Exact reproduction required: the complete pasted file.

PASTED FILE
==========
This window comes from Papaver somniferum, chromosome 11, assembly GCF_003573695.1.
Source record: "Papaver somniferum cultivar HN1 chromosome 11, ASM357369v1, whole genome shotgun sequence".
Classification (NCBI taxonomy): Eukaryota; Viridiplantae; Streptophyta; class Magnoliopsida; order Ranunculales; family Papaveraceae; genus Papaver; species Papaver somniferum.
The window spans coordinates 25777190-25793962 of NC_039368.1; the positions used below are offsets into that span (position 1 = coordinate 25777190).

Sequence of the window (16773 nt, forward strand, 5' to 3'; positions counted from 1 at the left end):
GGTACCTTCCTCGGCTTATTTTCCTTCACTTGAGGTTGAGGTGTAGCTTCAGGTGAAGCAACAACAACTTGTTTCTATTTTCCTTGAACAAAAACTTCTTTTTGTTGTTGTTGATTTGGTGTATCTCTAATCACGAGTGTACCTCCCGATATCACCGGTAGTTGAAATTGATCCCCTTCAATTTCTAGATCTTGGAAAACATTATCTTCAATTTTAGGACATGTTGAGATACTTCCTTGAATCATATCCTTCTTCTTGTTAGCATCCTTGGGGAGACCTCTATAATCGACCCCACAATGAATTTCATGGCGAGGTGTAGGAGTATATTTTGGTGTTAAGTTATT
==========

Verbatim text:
This window comes from Papaver somniferum, chromosome 11, assembly GCF_003573695.1.
Source record: "Papaver somniferum cultivar HN1 chromosome 11, ASM357369v1, whole genome shotgun sequence".
Classification (NCBI taxonomy): Eukaryota; Viridiplantae; Streptophyta; class Magnoliopsida; order Ranunculales; family Papaveraceae; genus Papaver; species Papaver somniferum.
The window spans coordinates 25777190-25793962 of NC_039368.1; the positions used below are offsets into that span (position 1 = coordinate 25777190).

Sequence of the window (16773 nt, forward strand, 5' to 3'; positions counted from 1 at the left end):
GGTACCTTCCTCGGCTTATTTTCCTTCACTTGAGGTTGAGGTGTAGCTTCAGGTGAAGCAACAACAACTTGTTTCTATTTTCCTTGAACAAAAACTTCTTTTTGTTGTTGTTGATTTGGTGTATCTCTAATCACGAGTGTACCTCCCGATATCACCGGTAGTTGAAATTGATCCCCTTCAATTTCTAGATCTTGGAAAACATTATCTTCAATTTTAGGACATGTTGAGATACTTCCTTGAATCATATCCTTCTTCTTGTTAGCATCCTTGGGGAGACCTCTATAATCGACCCCACAATGAATTTCATGGCGAGGTGTAGGAGTATATTTTGGTGTTAAGTTATT